In 1998, Koch Industries entered into a lucrative partnership with two state-owned companies–one Venezuelan, the other Italian–to open a massive $1 billion nitrogen-based fertilizer plant in Venezuela called Fertinitro.
A business venture with two state-run companies? How did Koch Industries find itself in this libertarian nightmare scenario? After all, Charles Koch’s own Cato Institute brain trust has been writing for decades that state-owned enterprises are less efficient and productive than private companies.
Fertilizer production requires massive amounts of natural gas, and obtaining it can account for 50 percent of operating costs. Luckily for Koch, Fertinitro’s semi-state-owned status allowed it to tap into a guaranteed supply of natural gas subsidized by the state. Steven Bodzin, a former Bloomberg journalist, found that “just on the natural gas, never mind the electricity or water subsidies, Koch profits from a direct Venezuelan government subsidy of $1.23 for every thousand cubic feet of gas consumed at Fertinitro.” For Koch Industries, whose role in the partnership is to unload half of the 6 million tons of fertilizer produced by Fertinitro every year on the American market, that equals up to $123.6 million in subsidies every year.
Savor the irony: While tea partiers wave Koch-funded placards comparing President Obama to Hugo Chavez, the Kochs are busy profiting off Chavez’s socialist economy—only to turn around and blame Venezuela’s poverty on Hugo Chavez’s socialist policies.


For the past fifty years, through its Matador Cattle Company subsidiary, Koch Industries has been quietly milking a New Deal program that allows ranchers to use federal land basically for free. Matador, one of the ten biggest domestic cattle ranching operations, has something in the neighborhood of 300,000 acres of grazing land for its cows—two-thirds of which belong to American taxpayers, who will never see a penny of profit.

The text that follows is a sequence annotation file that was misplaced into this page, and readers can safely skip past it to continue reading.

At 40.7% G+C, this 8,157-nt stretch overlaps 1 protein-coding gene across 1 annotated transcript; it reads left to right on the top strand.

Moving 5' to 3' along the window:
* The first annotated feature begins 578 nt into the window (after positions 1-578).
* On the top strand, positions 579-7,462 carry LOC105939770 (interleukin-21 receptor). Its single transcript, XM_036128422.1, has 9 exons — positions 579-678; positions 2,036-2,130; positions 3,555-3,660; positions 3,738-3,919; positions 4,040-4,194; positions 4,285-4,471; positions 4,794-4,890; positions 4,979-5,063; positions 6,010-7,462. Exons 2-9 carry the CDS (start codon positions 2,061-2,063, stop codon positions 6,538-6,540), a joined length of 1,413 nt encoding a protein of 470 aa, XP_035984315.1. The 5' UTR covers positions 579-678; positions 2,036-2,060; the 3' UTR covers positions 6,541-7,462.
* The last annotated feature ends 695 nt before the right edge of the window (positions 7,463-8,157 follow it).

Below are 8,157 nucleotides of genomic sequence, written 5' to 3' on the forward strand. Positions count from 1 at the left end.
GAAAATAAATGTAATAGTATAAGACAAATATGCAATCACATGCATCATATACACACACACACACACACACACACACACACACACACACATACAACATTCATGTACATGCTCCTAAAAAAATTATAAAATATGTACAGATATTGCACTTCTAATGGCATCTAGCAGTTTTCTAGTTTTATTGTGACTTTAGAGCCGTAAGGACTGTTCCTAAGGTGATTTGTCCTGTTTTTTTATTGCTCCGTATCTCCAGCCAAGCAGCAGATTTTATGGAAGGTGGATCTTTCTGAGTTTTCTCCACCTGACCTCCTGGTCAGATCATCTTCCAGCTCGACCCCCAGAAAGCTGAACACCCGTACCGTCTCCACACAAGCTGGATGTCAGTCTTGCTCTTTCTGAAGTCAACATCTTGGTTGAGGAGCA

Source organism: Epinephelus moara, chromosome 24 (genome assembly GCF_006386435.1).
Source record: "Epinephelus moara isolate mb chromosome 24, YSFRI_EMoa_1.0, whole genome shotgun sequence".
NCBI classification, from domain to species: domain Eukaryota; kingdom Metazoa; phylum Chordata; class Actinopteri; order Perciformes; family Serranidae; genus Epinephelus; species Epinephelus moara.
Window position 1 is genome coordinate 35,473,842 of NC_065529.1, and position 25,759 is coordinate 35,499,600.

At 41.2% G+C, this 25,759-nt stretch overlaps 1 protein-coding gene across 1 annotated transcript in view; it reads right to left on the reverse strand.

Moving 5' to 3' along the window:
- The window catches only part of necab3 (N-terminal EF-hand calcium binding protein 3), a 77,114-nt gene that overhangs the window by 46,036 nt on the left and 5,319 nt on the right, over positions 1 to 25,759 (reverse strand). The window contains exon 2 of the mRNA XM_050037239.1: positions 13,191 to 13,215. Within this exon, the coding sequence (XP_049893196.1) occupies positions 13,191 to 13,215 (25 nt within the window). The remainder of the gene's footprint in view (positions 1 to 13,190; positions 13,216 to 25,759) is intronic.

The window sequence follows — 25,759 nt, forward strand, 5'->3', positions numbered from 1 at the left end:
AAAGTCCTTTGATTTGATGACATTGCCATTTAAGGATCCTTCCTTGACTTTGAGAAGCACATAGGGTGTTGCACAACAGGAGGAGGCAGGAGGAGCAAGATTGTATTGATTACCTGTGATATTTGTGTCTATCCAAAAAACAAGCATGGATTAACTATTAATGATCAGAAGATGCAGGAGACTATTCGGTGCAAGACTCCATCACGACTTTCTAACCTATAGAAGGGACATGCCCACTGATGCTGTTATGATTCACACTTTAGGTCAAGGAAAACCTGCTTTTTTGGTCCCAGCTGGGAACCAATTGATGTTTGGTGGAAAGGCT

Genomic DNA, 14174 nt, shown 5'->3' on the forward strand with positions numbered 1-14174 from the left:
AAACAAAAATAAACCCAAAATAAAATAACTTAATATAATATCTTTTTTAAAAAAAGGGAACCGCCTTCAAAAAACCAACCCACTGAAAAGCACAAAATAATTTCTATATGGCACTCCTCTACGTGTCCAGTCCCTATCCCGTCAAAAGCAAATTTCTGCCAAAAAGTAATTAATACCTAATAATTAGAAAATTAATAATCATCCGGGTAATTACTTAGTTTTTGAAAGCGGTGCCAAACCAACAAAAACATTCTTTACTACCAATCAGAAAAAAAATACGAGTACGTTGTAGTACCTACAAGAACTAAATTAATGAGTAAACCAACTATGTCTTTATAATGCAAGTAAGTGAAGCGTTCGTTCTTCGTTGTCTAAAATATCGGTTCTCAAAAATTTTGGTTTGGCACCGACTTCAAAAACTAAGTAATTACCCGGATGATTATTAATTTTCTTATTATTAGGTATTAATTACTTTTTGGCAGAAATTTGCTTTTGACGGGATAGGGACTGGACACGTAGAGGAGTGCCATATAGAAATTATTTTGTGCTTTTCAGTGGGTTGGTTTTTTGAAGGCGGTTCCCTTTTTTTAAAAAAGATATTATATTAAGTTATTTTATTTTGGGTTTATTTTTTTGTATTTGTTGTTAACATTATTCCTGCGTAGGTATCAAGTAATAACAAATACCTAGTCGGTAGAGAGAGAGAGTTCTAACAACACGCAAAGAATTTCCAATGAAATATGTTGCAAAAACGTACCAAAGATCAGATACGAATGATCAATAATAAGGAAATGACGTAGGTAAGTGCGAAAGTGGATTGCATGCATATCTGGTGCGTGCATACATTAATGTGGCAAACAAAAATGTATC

In 2006, Koch Industries acquired pulp and paper giant Georgia-Pacific for a $21-billion cash payment, allowing the Koch brothers to tap into a whole new area of government largesse: the ability to log public forests for private gain and have taxpayers cover the operating costs. Not only can companies like Georgia-Pacific, which is the world’s leading manufacturer of paper products, exploit a publicly-shared resource without sharing the profits, but the U.S. Forestry Service subsidizes them to do it by forcing taxpayers to fund the construction of new logging roads that provide loggers with access to virgin growth—a nice welfare arrangement for the industry that costs taxpayers over $1 billion a year.
“Private logging of America’s National Forests is a heavily subsidized form of corporate welfare,” wrote Scott Silver, founder and executive director of Wild Wilderness, a conservation watchdog, at the time of the Georgia-Pacific’s sale to Koch Industries. “Logging companies such as Georgia-Pacific strip lands bare, destroy vast acreages and pay only a small fee to the federal government in proportion to what they take from the public.”


Just two weeks ago, Koch Industries got into the ethanol business by buying two ethanol plants in Iowa. Other than defense, ethanol is possibly the most subsidized industry in America. Koch’s own Cato Institute has called ethanol a “boondoggle,” writing that “the dizzying array of federal, state and local subsidies, preferences and mandates for ethanol fuel are a sad reflection of how a mix of cynical politics and we-can-do-anything American naiveté can cloud minds and distort markets.” The institute has sharply criticized the billions of dollars in federal and state subsidies that are poured into the ethanol industry (between $5 billion and $6.8 billion in 2006 alone).
Koch Industries has traded ethanol for years on the commodities market, but their entry into the production side of the business puts them in a position to profit off the subsidies in a more direct manner.


Although highly diversified, Koch Industries’ vast network of oil and gas pipelines remains the company’s core business and main source of revenue. The exact size of their pipeline network is not known, but some estimate that Koch Industries operates anywhere between 35,000 and 50,000 miles of pipelines between Texas and Canada—enough plumbing to wrap around the globe twice or zigzag between New York and Los Angeles 15 times. How did the Kochs manage to build up a pipeline network of this magnitude? By getting the government to use its tyrannical powers of eminent domain to forcibly seize private property on Koch Industries’ behalf.